RootsTech Presenter Interview: Roberta “Bobbi” King

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[Editor's Note: here begins a series of interviews with various genealogy industry personalities who are presenting sessions at the upcoming RootsTech conference in Salt Lake City, UT, February 10-12, 2011]

Here is a brief interview with Roberta “Bobbi” King who will present Guidance to Online Federal Land Records on Friday, February 11, 2011. Bobbi is a Board member for Federation of Genealogical Societies and the owner of Miss Congenealogy, a genealogical instructional service.

Why are Federal land records important to genealogy and how long have they been available on the Internet?

A patent (deed for a tract of land from the government to a settler) can locate exactly where an ancestor settled on an exact date, leading the researcher to a new locality for more research on the family. There is rarely pure genealogical information in the land records, but we can place a family in a specific locality, then research the records of that locality. Just from reading a patent for the first time, seeing, for the first time where a man or woman was located during that time period, can lead us to marriage records, tax records, newspaper notices, all the information available about that family in that locality during that time period. And sometimes, reading a digitized image of an ancestor’s patent for the first time is the first discovery of the whereabouts of a man or woman, and then discovery of related families.

Only within the past ten years have land records been widely available online for us genealogists. The first site was the BLM site, www.glorecords.blm.gov which sparked research on recipients of patents and bounty land warrants. Of the millions of homestead records, only a very few are digitized and available online now, but this effort is gaining momentum and continues to progress toward having more patents and related records online.

Located here and there, there are various indexes online, of names of patentees, placed online by county courthouses and historical societies. There are indexes on the names contained with the tract books, found here and there online. The dedicated searcher can find quite a lot of useful information online, but it requires diligence and determination sometimes.

Nowadays, Google Earth and Earthpoint can take us there. Within a few minutes of discovering an ancestor’s federal land patent land description, a researcher can “fly” there and see the landscape that shaped his or her ancestors’ lives. The hills, the prairie, the mountains, the desert; thanks to the Internet, we can see the homeplace and marvel at what their lives must have been like in faraway places.

What types of information can a genealogy researcher find in a Federal land record?

Certain federal land records, such as the homestead records, are filled with details such as: “built a log house with board roof” or “I moved here from Texas in 1907 with my husband who died in 1909.” The homestead records are rich in personal detail of a settler’s efforts to establish a home, presenting data such as the kind of crops grown, livestock owned, farm implements, descriptions of disasters such as the home burning down or grasshopper infestation or drought; details which paint an intimate portrait of daily life during that time period. Homestead records also contain military record details of a veteran who used his war record to satisfy homestead requirements.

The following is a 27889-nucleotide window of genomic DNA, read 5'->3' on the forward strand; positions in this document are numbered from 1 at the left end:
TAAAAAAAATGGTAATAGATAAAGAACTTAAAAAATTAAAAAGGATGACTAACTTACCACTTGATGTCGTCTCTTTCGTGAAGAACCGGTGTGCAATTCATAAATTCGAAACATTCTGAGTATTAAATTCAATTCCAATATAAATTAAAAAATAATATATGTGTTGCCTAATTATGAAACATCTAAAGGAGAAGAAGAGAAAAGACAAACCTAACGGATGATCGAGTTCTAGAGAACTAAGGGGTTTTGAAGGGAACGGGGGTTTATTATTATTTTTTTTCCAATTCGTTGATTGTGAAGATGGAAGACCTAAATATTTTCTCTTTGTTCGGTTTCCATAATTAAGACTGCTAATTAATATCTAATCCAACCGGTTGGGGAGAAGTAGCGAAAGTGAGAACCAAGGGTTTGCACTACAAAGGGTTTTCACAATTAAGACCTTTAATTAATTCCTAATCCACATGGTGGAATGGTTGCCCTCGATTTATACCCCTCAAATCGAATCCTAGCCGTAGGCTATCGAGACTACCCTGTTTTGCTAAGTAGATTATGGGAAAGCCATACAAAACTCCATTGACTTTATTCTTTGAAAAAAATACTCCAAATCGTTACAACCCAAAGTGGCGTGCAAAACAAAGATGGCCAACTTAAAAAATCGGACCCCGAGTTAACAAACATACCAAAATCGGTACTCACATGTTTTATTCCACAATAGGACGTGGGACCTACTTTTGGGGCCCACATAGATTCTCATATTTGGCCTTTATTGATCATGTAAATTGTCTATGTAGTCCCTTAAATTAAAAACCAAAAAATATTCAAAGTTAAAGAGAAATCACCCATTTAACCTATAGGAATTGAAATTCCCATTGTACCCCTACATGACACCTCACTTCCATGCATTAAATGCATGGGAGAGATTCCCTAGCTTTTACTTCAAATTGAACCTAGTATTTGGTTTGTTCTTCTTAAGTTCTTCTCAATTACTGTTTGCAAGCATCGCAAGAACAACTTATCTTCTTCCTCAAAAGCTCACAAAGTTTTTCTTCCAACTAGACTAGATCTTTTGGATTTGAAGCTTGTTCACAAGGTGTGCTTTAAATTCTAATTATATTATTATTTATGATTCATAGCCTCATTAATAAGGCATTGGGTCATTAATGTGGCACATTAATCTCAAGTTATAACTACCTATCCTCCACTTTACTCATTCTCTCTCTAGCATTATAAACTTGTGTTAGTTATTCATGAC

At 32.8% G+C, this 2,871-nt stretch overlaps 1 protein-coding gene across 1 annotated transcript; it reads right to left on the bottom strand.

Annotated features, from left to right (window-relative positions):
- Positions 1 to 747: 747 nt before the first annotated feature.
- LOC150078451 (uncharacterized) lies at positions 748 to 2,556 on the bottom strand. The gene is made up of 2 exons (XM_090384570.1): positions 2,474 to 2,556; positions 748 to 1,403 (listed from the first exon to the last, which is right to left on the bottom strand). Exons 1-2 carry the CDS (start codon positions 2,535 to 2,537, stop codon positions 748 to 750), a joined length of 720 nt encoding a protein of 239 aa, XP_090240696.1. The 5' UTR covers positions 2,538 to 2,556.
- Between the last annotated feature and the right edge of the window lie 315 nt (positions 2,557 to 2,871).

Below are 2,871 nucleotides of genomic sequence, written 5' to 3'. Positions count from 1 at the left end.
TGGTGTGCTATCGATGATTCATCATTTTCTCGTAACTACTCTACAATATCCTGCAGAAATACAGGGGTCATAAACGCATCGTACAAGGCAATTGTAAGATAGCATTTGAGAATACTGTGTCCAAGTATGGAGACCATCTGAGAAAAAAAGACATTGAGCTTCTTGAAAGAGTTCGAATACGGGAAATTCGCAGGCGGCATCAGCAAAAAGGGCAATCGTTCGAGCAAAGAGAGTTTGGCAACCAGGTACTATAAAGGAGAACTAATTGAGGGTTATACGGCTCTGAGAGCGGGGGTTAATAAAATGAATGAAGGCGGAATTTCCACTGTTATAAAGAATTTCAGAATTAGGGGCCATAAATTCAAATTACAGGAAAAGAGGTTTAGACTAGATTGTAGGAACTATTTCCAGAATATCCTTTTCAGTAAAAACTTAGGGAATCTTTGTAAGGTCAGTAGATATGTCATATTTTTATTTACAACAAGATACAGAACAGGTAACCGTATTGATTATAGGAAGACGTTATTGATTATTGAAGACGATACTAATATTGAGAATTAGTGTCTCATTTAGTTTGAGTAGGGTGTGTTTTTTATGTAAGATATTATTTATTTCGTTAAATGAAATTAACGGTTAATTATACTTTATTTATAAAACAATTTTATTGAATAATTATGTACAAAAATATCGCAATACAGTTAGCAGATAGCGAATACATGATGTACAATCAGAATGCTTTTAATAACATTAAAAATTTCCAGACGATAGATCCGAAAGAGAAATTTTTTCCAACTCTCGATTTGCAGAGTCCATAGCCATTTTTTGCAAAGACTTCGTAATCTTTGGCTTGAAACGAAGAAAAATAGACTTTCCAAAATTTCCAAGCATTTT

Bounty land warrants are tied to war service. These tracts of land were offered to veterans in lieu of cash as payment for military service, so reading a land warrant can offer clues to military service details.

Tract books can answer the question: “My grandmother said Grandpa took out a claim in Idaho but didn’t make it. How can I find out where they were?” Tract books contain the name of every settler who bought, homesteaded, or otherwise acquired a federal public land tract when those lands were opened up and acquired through the local land office.

Would a researcher with ancestors in a specific geographical area have more success with Federal land records than another researcher? Ex: New England vs. the Midwest?

After about 1800, the public lands, that is, land acquired by the new government after the Revolutionary War, were opened up to settlement. Territories and states were organized, and land disposal was recorded by the federal government. The New England states, (the “state land” states) having already been organized, would not have their land records in federal government files. Pre-Revolutionary land records would not be in federal custody. So it’s the land records of the Midwestern and Western states, essentially, that contain information useful to us.

Finally, give us your thoughts on RootsTech and its importance to the genealogical community.

RootsTech revives the spirit of the old Gentech days. Exciting new technologies within the electronic world pull us genealogists along and we need to learn how to refine the tools and utilities to serve our purposes. It’s always fun to see the new gadgets (not even Dick Eastman can write about then all!) and see the new software up on the wide screens. For the generation that didn’t grow up with computers, it’s like a Giant Toy Box.

Disclosure: I have been designated as a RootsTech Official Blogger which entitles me to certain perks including free registration and more. Please see Disclosure Statements for more information on my material connection with RootsTech, FamilySearch and other genealogy vendors.

©2011, copyright Thomas MacEntee

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